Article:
The stars in the sky shone brightly and clearly and I could point out Orion and the Big Dipper to my children on our evening walk. The neighborhood was cast in darkness and we picked our way past downed trees and broken branches by the light of the stars and our flashlights. What I didn’t know that Monday night was that I still would not have electricity or internet by Saturday, this Shabbat, and that the Derecho storm that tore through Iowa would leave unfathomable destruction in its wake. What I did know in that moment is that we had responded to the full force of the storm with lightning speed. We saw the skies darken, the clouds pregnant with force. We grabbed our children, our flashlights and candles (and – I kid you not – a pot of freshly made tea!) and huddled down in the basement, reading Harry Potter. As the winds whipped our house and rattled our windows, with arms wrapped around our children (one feeling adventurous, the younger one understandably more apprehensive), we saw clearly – as clearly as the stars later that night when the power grid came down – what mattered most to us.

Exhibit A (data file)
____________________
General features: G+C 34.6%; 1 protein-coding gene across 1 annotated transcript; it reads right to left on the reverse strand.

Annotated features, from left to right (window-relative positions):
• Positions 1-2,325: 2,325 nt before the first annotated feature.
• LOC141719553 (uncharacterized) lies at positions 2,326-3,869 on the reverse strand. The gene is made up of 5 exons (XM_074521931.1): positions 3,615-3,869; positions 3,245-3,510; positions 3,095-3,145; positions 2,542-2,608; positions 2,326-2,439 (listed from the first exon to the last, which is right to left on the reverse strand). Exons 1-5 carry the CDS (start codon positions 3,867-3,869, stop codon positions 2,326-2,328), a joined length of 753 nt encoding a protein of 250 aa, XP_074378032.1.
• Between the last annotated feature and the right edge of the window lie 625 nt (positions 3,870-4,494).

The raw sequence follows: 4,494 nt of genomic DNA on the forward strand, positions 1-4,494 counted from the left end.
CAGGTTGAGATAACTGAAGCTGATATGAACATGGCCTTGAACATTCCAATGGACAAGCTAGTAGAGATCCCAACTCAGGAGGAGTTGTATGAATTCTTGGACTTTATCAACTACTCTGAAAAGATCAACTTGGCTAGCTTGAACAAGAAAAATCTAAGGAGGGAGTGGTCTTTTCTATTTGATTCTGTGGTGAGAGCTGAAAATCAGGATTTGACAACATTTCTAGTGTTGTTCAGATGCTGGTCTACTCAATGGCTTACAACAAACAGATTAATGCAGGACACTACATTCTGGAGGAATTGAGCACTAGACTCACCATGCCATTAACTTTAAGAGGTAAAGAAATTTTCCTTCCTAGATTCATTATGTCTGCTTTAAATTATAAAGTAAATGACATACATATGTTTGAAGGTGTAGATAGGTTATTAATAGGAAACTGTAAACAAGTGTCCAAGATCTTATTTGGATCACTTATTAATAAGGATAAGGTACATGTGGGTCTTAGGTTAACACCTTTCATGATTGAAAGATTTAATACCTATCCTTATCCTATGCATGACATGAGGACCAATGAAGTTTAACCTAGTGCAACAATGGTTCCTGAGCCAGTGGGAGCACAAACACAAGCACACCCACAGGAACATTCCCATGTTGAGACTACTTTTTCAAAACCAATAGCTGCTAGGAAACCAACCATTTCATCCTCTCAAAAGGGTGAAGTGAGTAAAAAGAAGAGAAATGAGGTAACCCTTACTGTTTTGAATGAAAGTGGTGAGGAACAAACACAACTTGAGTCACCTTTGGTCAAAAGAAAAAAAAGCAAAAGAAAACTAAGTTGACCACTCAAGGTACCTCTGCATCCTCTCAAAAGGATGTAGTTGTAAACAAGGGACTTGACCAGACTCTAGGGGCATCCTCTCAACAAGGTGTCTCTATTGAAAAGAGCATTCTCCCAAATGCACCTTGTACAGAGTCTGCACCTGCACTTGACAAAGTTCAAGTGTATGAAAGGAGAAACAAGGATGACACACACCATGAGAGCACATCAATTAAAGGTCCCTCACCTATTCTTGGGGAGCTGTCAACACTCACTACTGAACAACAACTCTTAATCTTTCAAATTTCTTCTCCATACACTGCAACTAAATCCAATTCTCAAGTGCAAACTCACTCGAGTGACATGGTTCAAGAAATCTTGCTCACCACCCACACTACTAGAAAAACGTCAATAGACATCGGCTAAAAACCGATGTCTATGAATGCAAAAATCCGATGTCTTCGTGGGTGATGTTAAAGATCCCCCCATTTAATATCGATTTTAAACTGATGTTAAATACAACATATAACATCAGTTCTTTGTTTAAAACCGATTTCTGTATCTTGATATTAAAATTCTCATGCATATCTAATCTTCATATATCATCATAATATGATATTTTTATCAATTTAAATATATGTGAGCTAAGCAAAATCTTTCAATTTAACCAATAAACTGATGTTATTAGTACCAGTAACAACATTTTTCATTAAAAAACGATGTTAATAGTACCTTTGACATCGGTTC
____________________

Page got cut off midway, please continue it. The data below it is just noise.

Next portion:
Now, we are starting to pick up the pieces, surveying the damage to our cities, towns and fields. My heart breaks for farmers whose crops have been devastated, so many of them already on the brink of economic ruin and mental health crisis before the storm tore through. My heart breaks for the elderly and vulnerable in our cities who are struggling without electricity, who run into difficulties recharging medical devices or accessing medication, water and food. When the sky collapses upon the Earth and the pillars of Creation are pulled from under our feet, we are forced to see clearly. It seems that this hard-nosed, plague-filled year 2020 is determined to pry our eyes open and force us into a great reckoning.
This week’s Torah portion is all about clarity of vision. It is purposeful, prescriptive and dare I say judgmental, as it legislates how we treat the vulnerable, how we should be castigated if we commit idolatry and how we consume meat and the foods ritually permitted to us. It is Deuteronomy at full force; uncompromising and insistent. Fittingly, the portion opens with ‘re’eh’, the second person singular imperative for ‘see!’ The Torah wants us to see; as a collective and, as the Medieval commentator Ibn Ezra states, as individuals also, since the Torah urgently addresses each of us. ‘Re’eh anochi noten lifneichem hayom b’rachah u’k’lallah’ – ‘See! I set before you today blessing and curse.’ This verse alone can provoke reams of commentary. The attentive reader of the text will observe that there is a discrepancy between the singular imperative of ‘re’eh’ – ‘see’ and the plural of ‘lifneichem’ – ‘before you’ (plural), a nuance lost in the English translation.
There is immense interpretative power of looking at merely one verse, or perhaps even one word.